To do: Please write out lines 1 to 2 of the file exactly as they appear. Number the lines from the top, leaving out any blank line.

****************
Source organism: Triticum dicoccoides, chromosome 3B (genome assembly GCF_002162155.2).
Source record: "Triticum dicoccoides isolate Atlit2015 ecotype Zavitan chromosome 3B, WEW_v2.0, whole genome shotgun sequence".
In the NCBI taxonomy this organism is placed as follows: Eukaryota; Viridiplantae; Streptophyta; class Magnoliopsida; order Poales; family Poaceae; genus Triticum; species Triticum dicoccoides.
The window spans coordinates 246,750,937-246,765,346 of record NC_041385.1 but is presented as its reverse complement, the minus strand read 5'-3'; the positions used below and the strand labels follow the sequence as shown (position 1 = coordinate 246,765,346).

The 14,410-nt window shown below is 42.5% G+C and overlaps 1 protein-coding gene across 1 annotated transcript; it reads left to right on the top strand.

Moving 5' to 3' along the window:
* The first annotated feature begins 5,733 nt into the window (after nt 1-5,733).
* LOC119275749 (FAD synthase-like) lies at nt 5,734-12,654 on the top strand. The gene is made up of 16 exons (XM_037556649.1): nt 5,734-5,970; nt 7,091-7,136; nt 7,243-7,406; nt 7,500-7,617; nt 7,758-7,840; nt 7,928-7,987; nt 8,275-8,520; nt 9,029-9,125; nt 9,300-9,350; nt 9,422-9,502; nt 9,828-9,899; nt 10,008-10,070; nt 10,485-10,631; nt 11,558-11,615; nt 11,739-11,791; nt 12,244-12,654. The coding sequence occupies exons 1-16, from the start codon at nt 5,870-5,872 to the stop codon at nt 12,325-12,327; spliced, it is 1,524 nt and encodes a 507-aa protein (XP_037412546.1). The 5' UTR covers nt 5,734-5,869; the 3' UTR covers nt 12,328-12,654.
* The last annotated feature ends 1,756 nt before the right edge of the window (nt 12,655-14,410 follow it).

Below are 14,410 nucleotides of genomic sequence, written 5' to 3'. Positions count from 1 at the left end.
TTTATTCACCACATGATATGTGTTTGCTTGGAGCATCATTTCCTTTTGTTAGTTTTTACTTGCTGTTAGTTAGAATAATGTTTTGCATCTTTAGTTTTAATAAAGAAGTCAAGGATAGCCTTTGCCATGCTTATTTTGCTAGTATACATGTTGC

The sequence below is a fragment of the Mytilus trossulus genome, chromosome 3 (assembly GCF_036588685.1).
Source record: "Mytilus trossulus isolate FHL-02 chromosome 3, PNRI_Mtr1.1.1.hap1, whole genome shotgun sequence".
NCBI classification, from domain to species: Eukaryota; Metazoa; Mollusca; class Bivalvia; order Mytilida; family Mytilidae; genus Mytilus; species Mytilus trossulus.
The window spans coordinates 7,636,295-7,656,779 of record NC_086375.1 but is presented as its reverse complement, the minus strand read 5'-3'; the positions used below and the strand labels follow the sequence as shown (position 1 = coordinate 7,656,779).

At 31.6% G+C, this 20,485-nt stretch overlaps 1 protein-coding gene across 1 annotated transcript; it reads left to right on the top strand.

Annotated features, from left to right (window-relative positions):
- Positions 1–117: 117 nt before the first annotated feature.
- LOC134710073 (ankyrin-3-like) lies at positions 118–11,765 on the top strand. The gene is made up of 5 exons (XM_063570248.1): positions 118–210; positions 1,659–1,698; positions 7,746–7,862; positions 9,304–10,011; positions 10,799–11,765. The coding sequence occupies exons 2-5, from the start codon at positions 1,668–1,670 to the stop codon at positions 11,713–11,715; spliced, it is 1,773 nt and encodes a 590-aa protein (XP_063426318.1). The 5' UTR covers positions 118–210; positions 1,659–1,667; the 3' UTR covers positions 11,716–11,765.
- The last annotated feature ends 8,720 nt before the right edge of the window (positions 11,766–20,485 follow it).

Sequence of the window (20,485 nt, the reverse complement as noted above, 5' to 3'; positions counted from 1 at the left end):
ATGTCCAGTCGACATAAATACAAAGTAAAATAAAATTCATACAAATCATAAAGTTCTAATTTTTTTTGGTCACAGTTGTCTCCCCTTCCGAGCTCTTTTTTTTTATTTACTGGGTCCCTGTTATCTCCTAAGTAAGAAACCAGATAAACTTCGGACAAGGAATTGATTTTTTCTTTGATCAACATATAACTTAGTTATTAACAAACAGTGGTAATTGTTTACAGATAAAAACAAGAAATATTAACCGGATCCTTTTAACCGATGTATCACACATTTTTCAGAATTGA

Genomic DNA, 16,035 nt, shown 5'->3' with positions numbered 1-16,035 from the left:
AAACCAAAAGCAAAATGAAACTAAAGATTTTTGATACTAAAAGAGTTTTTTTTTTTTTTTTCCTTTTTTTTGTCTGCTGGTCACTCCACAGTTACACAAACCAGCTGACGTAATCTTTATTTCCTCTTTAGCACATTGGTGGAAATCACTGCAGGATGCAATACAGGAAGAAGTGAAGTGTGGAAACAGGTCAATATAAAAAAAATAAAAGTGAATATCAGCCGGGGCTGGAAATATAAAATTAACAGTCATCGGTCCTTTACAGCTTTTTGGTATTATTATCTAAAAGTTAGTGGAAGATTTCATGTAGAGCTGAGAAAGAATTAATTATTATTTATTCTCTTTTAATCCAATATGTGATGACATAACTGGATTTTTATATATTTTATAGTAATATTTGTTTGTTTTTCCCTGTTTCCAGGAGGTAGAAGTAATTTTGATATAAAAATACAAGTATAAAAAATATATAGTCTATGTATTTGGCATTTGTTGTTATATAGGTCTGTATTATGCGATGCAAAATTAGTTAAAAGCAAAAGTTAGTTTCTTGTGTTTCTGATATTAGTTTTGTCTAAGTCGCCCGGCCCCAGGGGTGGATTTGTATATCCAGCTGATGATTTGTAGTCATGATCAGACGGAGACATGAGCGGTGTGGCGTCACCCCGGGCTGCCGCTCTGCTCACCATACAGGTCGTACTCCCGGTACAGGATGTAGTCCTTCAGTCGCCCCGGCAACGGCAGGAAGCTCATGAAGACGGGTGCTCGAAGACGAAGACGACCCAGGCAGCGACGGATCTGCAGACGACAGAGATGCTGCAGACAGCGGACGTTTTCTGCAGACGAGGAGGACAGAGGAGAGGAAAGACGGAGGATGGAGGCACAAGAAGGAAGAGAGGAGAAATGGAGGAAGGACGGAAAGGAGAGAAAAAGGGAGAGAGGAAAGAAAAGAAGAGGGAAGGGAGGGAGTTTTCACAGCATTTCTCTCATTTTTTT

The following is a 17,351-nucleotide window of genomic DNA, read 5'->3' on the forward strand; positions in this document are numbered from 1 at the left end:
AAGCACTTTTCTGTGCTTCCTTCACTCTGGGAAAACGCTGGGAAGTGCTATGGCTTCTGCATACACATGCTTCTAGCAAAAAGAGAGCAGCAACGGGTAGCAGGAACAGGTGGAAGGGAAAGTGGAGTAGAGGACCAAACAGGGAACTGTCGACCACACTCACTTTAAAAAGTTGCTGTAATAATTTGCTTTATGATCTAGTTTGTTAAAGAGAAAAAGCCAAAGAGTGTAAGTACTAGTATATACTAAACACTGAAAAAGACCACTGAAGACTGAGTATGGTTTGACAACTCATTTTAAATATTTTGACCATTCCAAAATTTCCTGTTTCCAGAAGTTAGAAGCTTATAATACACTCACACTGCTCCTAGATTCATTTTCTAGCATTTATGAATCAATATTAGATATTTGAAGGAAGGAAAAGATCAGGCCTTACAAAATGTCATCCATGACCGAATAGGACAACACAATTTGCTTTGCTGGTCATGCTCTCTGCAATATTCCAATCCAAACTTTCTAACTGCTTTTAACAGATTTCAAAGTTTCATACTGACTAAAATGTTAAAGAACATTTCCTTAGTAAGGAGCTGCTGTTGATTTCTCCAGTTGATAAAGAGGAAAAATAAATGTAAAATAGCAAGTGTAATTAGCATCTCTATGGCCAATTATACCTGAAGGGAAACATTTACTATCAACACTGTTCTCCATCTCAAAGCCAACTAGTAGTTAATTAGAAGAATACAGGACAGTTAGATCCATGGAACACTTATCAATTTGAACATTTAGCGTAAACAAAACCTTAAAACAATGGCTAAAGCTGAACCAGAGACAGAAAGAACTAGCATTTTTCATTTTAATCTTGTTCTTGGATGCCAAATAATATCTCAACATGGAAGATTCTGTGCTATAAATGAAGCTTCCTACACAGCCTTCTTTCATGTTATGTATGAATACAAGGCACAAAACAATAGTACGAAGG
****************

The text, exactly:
Source organism: Triticum dicoccoides, chromosome 3B (genome assembly GCF_002162155.2).
Source record: "Triticum dicoccoides isolate Atlit2015 ecotype Zavitan chromosome 3B, WEW_v2.0, whole genome shotgun sequence".